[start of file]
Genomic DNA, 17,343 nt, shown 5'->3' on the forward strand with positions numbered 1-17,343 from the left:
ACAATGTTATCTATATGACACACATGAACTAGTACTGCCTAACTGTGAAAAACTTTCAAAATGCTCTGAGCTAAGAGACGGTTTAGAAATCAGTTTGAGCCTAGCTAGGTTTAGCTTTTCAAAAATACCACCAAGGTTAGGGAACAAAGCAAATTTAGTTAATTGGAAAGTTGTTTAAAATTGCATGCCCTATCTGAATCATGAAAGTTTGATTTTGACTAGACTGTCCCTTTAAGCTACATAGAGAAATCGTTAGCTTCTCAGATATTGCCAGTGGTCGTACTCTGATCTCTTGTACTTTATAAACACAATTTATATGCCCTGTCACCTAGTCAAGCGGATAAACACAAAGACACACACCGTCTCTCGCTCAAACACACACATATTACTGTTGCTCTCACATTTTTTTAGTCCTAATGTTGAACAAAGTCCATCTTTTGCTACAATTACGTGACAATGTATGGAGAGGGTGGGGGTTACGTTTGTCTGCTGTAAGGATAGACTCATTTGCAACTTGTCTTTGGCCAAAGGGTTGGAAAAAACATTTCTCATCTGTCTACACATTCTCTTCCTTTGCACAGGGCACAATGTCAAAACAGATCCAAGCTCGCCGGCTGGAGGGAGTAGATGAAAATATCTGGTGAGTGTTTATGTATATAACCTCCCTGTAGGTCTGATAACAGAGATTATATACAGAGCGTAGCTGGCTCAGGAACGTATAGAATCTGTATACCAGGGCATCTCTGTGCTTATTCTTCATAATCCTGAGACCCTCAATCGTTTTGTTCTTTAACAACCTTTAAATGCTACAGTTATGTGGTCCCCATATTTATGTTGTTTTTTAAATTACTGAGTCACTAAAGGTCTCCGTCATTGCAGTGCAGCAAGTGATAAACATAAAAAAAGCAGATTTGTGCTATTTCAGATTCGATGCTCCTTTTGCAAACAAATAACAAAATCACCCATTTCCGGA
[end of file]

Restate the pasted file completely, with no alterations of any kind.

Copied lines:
Genomic DNA, 17,343 nt, shown 5'->3' on the forward strand with positions numbered 1-17,343 from the left:
ACAATGTTATCTATATGACACACATGAACTAGTACTGCCTAACTGTGAAAAACTTTCAAAATGCTCTGAGCTAAGAGACGGTTTAGAAATCAGTTTGAGCCTAGCTAGGTTTAGCTTTTCAAAAATACCACCAAGGTTAGGGAACAAAGCAAATTTAGTTAATTGGAAAGTTGTTTAAAATTGCATGCCCTATCTGAATCATGAAAGTTTGATTTTGACTAGACTGTCCCTTTAAGCTACATAGAGAAATCGTTAGCTTCTCAGATATTGCCAGTGGTCGTACTCTGATCTCTTGTACTTTATAAACACAATTTATATGCCCTGTCACCTAGTCAAGCGGATAAACACAAAGACACACACCGTCTCTCGCTCAAACACACACATATTACTGTTGCTCTCACATTTTTTTAGTCCTAATGTTGAACAAAGTCCATCTTTTGCTACAATTACGTGACAATGTATGGAGAGGGTGGGGGTTACGTTTGTCTGCTGTAAGGATAGACTCATTTGCAACTTGTCTTTGGCCAAAGGGTTGGAAAAAACATTTCTCATCTGTCTACACATTCTCTTCCTTTGCACAGGGCACAATGTCAAAACAGATCCAAGCTCGCCGGCTGGAGGGAGTAGATGAAAATATCTGGTGAGTGTTTATGTATATAACCTCCCTGTAGGTCTGATAACAGAGATTATATACAGAGCGTAGCTGGCTCAGGAACGTATAGAATCTGTATACCAGGGCATCTCTGTGCTTATTCTTCATAATCCTGAGACCCTCAATCGTTTTGTTCTTTAACAACCTTTAAATGCTACAGTTATGTGGTCCCCATATTTATGTTGTTTTTTAAATTACTGAGTCACTAAAGGTCTCCGTCATTGCAGTGCAGCAAGTGATAAACATAAAAAAAGCAGATTTGTGCTATTTCAGATTCGATGCTCCTTTTGCAAACAAATAACAAAATCACCCATTTCCGGA